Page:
From there, philanthropic projects continued. Shownmi co-managed an eight-week Music business & performance youth workshop alongside Marvin Hamlet for “GLYPT” (Now called “Tramshed”) in2music programme. A further meeting with Sam Skinner, working on the Thamesmead Culture Guide, saw Shownmi’s involvement lead to a role in the Greenwich Culture Forum’s foundation, seeing That SP Studios alongside Emergency Exit Arts (EEA), Metro Charity, Eltham Arts, and more. The forum is a place for organisations, businesses, and freelancers of the arts to learn about new opportunities and offer input on various arts and culture projects throughout Greenwich.
And now in 2021, as music artist Shojon, his forthcoming EP entitled “Greenwich Views” is a mental health project that depicts a journey of a creative through his perspective. Following from a campaign with the Mind Charity “Chocolate for the Mind,” John commissioned the chocolate snack “Shojon Bar” to drive donations and awareness to the charity. As well as donating £10,000 to TSS inspired “Greenwich Foundation for Arts and Awareness” to tell the creative culture and preserve an almost lost part of the borough’s heritage.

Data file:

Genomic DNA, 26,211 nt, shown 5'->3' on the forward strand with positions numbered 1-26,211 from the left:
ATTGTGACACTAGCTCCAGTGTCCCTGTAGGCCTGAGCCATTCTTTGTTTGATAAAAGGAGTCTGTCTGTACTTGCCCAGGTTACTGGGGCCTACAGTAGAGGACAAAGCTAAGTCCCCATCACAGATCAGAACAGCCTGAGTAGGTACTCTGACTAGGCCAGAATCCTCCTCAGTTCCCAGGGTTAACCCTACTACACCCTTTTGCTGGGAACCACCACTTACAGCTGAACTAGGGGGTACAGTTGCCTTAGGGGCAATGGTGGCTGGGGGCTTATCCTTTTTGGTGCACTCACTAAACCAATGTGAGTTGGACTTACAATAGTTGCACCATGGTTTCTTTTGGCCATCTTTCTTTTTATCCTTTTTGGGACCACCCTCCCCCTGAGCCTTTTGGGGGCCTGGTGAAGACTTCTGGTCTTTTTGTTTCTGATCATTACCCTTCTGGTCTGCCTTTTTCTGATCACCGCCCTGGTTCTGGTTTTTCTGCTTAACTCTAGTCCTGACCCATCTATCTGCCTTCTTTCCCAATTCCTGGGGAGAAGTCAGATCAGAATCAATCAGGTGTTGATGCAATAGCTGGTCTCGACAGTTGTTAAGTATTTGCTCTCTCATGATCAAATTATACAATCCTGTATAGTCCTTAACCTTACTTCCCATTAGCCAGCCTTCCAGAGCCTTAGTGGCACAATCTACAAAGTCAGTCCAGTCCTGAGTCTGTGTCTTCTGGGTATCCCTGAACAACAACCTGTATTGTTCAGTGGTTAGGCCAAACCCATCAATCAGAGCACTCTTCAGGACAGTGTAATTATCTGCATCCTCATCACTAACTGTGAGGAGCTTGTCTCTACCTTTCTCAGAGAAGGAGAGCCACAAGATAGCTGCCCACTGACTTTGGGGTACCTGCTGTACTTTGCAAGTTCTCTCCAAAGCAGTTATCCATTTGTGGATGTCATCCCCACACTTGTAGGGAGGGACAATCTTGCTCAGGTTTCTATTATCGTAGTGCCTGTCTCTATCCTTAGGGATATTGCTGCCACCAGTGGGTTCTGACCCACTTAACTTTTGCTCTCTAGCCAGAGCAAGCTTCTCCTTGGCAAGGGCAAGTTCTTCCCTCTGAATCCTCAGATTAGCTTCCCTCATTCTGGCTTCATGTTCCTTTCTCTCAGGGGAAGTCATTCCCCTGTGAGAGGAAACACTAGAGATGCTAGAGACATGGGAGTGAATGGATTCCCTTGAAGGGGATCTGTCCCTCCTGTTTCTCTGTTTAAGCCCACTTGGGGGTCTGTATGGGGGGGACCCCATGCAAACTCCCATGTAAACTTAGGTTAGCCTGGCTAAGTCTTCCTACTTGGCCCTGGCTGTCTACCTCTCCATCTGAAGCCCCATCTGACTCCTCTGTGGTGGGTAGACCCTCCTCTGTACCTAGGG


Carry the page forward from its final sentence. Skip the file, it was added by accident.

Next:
SP Studios 2017
The engineer that saw a segregated borough and provided a space for all creatives later on helping others create their own recording spaces. He has been a part of many pivotal moments in numerous works and careers. From helping independent artist Afrikan Boy reach a million views and secure funds for a worldwide tour. Lovelle Hill, going on The Voice UK and her chart success featuring Ray Foxxx - La Musica. Kid Bookie’s journey from 1st recording session to Slipknot features and worldwide tour.
The budding videographer that saw a lack of access to platforms, so he built one, and helped others build theirsl. Through TSS productions, A/V services for Premz saw the artist feature with rap group SAS to features in GQ and Uncle Rafool’s channel growth from 15,000 subscribers in 2015 to 75,000 in 2020, accumulating millions of views.
Through his NXTUP series helped the visibility of new talent and saw Chris Cash’s success who signed with Earth Agency, Romzy signed to Parlophone, and Tay Made on billboards sponsored by Vans.
What began as a fascination with deconstructing classic songs led to creating a media studio that became a cultural cornerstone. That early success inspired a commitment to fostering creativity and paving the way for other creatives. The more successful Shownmi has become, the more gratitude he has shown to the borough that made him.
Learn more about Shojon on his website Shojon.cool
Read more about That SP Studios
Read more about GFFA